Accommodation to vote should be made for voters with special needs, including eligible voters currently out of the country.
- [States should foster citizen participation in the electoral process by] facilitating the participation in the electoral process of citizens living abroad, subject to restrictions in accordance with the law, such as duration of residence abroad, whilst ensuring that, if polling stations are set up abroad, their establishment is based on transparent criteria.
- Election laws may contain special provisions to facilitate voting by persons who are physically disabled, those in hospital or in prisons, those who are out of the country or who cannot come to the polling station for other valid reasons.
- [T]he right to vote and to be elected may be accorded to citizens residing abroad.
- A number of countries permit their citizens to cast ballots in embassies or specially designated voting centres outside of the country.
- Where applicable, special arrangements should be made to allow special categories of voters, such as voters living abroad and prisoners, to vote.
- In practice…there is a growing tendency to broaden the franchise, for example, by including overseas residents.
- In similar vein, if the procedure for registering as an external elector has to be carried out at an embassy or consulate, the extent and geographical distribution of the country’s network of diplomatic missions overseas and the distance between the diplomatic missions and the regions or zones where the potential electorate resides and/or works could have a negative influence on the coverage of the mechanism for external voting.
- There is thus no ‘best procedure’ for external voting. Much will depend on the context, such as the infrastructure of those foreign countries where external voting is to be held. The decision on suitability will depend on the costs and practical aspects of the different procedures for external voting (...).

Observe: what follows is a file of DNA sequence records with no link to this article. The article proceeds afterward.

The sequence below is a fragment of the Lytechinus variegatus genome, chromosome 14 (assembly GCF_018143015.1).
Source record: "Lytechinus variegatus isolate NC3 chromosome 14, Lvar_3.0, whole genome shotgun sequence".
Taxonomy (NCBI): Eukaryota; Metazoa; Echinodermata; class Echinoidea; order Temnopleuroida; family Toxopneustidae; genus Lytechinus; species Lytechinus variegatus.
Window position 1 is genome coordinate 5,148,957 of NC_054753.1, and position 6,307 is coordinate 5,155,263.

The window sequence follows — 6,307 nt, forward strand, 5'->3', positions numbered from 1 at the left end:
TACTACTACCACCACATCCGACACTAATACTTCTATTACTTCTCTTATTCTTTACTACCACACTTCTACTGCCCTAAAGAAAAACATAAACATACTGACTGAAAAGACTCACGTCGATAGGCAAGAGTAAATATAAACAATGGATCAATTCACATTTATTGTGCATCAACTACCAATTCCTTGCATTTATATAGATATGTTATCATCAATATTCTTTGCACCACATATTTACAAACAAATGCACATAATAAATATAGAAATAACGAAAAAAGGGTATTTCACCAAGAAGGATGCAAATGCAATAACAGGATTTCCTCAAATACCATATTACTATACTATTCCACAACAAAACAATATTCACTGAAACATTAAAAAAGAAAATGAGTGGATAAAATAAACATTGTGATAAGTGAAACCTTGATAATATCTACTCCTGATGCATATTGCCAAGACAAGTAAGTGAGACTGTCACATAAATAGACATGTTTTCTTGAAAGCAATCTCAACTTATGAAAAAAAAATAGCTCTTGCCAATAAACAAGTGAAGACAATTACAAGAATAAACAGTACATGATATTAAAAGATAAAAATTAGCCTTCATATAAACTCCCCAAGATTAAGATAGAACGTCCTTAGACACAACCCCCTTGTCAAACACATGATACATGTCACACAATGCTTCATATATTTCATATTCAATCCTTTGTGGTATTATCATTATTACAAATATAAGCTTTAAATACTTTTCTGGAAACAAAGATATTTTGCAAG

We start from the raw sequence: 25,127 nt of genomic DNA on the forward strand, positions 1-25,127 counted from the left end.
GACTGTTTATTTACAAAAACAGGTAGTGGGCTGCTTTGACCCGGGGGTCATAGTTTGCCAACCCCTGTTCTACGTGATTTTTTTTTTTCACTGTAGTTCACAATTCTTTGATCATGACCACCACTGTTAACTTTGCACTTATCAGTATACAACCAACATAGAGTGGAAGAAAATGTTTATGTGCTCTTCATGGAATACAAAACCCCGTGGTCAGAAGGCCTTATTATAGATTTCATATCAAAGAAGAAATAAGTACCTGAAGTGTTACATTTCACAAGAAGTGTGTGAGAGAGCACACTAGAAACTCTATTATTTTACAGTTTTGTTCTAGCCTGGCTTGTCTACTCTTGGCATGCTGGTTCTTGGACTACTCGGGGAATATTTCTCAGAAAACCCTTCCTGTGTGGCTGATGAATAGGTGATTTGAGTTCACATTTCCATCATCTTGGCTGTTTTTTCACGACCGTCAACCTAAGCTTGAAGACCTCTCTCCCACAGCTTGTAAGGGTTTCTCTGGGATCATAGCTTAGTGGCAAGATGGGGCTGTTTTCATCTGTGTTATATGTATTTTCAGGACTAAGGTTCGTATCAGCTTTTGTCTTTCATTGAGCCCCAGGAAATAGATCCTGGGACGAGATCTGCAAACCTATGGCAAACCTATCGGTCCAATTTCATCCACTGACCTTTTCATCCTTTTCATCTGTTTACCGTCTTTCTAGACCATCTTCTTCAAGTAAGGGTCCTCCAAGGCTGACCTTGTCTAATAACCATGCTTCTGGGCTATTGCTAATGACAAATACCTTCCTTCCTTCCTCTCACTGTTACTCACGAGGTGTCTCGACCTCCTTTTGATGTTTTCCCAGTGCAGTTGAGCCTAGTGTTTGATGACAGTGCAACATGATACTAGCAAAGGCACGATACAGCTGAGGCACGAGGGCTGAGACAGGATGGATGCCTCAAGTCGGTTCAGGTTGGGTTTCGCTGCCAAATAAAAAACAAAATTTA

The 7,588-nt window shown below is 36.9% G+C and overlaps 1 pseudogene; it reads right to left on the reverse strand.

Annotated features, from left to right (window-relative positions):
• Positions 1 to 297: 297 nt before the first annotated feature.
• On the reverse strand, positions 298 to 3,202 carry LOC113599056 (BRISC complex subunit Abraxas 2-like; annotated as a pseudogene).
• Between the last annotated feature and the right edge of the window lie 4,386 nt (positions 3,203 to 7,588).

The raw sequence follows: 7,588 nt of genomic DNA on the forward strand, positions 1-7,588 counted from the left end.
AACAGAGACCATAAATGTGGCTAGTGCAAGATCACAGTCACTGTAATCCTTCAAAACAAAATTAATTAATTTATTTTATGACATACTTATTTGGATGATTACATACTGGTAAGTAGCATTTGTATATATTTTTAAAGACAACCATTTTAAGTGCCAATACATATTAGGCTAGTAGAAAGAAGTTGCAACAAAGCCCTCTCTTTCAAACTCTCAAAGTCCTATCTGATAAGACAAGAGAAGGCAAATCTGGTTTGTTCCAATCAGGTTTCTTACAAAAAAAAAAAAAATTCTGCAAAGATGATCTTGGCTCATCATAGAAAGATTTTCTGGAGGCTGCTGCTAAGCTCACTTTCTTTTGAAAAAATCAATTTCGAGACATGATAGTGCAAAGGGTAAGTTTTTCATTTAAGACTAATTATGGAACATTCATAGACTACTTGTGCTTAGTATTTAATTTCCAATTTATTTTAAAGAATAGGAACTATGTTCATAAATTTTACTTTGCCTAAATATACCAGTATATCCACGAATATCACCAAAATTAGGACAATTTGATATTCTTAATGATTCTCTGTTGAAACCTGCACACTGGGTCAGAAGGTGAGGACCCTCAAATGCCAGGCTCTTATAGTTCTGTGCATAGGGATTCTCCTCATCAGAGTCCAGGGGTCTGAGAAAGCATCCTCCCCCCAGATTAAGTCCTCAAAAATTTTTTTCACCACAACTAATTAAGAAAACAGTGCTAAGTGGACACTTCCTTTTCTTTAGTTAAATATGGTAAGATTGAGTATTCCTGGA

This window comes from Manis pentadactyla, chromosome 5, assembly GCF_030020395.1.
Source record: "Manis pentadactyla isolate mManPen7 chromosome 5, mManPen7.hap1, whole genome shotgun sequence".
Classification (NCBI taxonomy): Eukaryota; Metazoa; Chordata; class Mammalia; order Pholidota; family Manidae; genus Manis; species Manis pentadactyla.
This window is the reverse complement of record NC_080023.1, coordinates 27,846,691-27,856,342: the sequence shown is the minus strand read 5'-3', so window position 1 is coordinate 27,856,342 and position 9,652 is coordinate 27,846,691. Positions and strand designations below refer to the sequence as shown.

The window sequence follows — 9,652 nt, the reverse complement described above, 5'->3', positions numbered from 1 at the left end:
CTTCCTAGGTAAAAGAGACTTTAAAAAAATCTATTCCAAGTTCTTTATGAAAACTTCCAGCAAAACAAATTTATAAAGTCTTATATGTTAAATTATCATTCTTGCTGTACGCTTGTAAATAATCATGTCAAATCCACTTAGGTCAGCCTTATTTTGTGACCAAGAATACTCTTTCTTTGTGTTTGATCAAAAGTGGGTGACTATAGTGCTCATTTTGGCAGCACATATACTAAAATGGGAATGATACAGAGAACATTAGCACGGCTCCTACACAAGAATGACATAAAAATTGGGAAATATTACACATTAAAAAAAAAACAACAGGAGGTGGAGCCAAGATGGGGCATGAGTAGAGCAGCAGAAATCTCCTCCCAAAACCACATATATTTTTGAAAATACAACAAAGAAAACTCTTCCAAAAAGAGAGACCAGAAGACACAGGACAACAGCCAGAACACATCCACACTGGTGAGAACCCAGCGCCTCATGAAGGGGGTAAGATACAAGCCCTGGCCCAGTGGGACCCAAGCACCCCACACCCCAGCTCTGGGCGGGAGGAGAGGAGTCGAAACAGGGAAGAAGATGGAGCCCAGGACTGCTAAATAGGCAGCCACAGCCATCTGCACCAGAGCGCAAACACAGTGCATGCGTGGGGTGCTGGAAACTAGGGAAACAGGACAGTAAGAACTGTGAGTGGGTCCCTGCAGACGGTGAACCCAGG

- Entitlement to cast an external vote is usually linked to the general entitlement to vote that applies to all eligible electors in a country. However, there are sometimes extra requirements imposed on external electors, such as a minimum period of previous residence or an intention to return to the country. In some cases only limited groups of external electors may be eligible to vote, such as diplomats, other public officials and members of the armed forces, and their families.
- The security and control of registration and voting materials require special attention for external voting. Security is as essential externally as it is internally but there is the added challenge of securing sensitive materials during transport to and from several countries.
- In most cases the duties and responsibilities of countries hosting foreign electoral activity on their soil are minimal, being confined to the role of facilitator rather than that of organizer or implementer. While host countries can assist in the external voting process, their role should not threaten the secrecy of the ballot or the neutrality or transparency of the programme. It is critical that external voting programmes be conducted without political or government influence or interference.